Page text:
One of the nicest of the permanent offices belongs to Fadell. Future Shape, his fund, is now worth, he estimates, between $500 million and $1 billion. That’s equivalent to a medium- or even large-size venture fund. But the difference is that, unlike a VC fund, Fadell doesn’t have a bunch of limited partners backing him, tracking returns over (typically) a 10-year maturation period. Future Shape is all Fadell’s money, so there’s none of the usual VC pressure to IPO or be acquired. His personal balance sheet is not public, but financial lightning struck him twice: Both he and his wife got a bundle of Apple stock options back when AAPL was dirt cheap, and then he sold Nest to Google for $3.2 billion. “It’s all covered,” Fadell says, referring to his finances. “I don’t have to worry about it.” So the point of Future Shape, for Fadell, is finding those magic products—like the iPhone or the Nest thermostat—that need long runways but might change everything.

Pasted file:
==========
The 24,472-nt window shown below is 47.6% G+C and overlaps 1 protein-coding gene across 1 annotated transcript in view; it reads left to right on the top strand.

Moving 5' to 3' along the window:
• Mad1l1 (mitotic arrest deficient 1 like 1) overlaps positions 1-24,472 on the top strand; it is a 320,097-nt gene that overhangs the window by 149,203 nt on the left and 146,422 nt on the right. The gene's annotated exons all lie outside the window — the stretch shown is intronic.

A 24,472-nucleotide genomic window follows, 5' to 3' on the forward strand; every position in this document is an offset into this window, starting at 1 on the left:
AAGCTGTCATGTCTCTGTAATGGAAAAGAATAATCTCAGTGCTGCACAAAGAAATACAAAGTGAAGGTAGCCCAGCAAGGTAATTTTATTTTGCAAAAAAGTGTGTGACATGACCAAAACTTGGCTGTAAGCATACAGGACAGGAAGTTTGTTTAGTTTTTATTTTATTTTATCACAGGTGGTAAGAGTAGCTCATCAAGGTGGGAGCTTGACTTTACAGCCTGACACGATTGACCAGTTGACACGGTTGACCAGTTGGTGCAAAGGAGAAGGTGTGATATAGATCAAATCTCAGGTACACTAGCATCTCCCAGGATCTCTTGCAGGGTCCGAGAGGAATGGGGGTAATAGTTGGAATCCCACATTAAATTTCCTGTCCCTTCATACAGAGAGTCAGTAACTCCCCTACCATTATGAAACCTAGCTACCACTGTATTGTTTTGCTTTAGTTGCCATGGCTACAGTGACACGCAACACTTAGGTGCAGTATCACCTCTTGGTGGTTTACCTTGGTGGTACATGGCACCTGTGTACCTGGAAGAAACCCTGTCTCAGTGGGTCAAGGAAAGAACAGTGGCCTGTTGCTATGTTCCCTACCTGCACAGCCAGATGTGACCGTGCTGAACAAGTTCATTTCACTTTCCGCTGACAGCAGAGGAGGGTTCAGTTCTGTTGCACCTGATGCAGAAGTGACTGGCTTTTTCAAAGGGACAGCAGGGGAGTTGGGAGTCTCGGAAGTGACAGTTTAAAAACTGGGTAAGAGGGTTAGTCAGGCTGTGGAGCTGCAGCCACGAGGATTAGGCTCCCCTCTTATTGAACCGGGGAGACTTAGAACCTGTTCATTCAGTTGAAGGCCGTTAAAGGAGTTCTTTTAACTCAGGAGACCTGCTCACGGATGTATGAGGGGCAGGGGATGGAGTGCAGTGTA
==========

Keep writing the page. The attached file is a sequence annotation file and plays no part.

“All of these incumbents with these big businesses that have been around for 100 or 200 years can be unseated,” Fadell says, “because technology is the unseating element, the levelizer.” When Fadell talks about “technology” he means something a bit different than the usual definition. He waves off things like email and spreadsheets as mere bolt-ons to existing business models. His thesis is that almost every industry is up for grabs when and if someone like him redesigns the essential hardware with software and services baked in. It’s the formula Fadell learned at General Magic and then applied at Apple and Nest. Everywhere he looks, he sees industries ripe for his particular brand of disruption: logistics and trucking, urban transportation, farming.

It’s an exceedingly familiar rap. Every venture fund claims that disruptive opportunity is everywhere—it’s the very premise of that type of investing—and lots of them claim, for one reason or another, that they don’t push their startups for exits.